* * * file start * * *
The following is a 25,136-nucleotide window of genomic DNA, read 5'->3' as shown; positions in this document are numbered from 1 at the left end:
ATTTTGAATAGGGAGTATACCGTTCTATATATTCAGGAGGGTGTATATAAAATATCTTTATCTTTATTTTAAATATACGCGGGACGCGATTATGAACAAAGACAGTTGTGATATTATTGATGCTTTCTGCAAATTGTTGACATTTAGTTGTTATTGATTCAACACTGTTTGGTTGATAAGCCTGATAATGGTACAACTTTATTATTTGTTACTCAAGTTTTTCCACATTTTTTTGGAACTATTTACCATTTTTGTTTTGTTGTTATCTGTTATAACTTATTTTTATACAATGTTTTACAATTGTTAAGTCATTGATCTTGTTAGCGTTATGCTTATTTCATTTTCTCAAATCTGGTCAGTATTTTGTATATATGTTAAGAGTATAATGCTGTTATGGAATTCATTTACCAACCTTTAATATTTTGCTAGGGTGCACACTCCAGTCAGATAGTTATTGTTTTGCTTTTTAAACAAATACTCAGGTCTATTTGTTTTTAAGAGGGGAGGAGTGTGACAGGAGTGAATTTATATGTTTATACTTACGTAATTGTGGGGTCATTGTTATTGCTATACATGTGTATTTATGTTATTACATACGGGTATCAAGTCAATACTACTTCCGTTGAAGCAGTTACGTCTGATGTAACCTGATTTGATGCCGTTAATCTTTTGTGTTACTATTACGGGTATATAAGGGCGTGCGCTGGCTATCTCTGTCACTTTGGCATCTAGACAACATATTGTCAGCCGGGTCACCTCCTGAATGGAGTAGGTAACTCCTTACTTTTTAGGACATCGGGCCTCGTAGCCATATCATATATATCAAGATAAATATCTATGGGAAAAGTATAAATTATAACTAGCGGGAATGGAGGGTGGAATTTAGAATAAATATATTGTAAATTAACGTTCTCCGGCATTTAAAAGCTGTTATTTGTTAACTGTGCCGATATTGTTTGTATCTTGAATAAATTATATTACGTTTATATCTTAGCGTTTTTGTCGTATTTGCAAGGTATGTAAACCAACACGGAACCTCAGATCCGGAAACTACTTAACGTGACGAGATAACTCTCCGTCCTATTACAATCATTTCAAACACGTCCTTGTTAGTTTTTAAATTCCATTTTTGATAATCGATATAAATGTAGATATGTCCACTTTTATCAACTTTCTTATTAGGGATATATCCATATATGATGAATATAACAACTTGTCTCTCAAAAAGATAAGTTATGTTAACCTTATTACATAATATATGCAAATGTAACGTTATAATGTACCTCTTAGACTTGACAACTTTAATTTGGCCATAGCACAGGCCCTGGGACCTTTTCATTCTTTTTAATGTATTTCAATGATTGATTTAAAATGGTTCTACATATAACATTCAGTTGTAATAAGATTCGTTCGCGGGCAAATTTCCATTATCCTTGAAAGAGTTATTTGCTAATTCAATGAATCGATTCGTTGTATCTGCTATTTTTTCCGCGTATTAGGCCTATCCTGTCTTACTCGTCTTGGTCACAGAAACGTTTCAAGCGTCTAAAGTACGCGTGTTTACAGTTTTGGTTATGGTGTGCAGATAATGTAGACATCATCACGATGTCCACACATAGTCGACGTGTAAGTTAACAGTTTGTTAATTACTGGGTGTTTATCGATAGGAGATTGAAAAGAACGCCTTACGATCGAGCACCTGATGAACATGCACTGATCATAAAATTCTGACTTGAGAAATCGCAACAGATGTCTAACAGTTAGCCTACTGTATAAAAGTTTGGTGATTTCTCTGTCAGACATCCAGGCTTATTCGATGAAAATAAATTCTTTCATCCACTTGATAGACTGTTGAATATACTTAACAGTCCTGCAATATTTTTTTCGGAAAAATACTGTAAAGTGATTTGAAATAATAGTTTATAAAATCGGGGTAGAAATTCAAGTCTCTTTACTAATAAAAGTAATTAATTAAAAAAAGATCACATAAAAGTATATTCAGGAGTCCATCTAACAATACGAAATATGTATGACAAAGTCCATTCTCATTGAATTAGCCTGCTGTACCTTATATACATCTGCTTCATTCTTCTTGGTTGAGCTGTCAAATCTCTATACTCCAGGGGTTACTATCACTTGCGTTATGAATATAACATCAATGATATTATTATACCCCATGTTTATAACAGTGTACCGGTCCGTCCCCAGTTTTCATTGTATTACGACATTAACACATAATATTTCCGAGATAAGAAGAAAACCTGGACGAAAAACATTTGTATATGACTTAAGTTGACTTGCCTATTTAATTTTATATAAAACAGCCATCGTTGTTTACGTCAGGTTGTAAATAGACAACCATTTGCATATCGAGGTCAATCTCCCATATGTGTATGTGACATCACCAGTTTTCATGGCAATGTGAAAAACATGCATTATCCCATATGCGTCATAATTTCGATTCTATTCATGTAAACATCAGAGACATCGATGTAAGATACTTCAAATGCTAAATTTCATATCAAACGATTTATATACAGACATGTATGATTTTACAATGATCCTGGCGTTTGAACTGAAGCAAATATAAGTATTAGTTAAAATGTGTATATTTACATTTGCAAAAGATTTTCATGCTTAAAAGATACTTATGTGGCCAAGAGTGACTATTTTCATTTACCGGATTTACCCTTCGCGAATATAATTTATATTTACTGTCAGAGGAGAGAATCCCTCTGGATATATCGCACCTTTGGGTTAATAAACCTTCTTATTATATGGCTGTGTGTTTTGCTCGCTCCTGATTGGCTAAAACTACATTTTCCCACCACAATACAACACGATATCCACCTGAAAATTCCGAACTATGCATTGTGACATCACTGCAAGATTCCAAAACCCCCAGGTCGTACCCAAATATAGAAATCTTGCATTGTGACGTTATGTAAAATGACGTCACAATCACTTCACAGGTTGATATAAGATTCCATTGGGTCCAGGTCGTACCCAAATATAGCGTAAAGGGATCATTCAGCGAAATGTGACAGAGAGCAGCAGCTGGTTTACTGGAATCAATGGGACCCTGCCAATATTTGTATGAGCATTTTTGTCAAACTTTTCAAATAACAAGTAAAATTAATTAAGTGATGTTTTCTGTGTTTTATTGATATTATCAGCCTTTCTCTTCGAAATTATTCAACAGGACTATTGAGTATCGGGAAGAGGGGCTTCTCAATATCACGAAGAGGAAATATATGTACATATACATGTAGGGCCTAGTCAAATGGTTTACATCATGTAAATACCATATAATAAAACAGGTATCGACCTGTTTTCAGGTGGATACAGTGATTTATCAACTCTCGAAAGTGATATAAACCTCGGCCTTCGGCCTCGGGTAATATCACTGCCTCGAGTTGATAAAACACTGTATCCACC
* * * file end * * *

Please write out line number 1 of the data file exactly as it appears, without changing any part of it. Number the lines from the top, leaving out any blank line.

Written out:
The following is a 25,136-nucleotide window of genomic DNA, read 5'->3' as shown; positions in this document are numbered from 1 at the left end: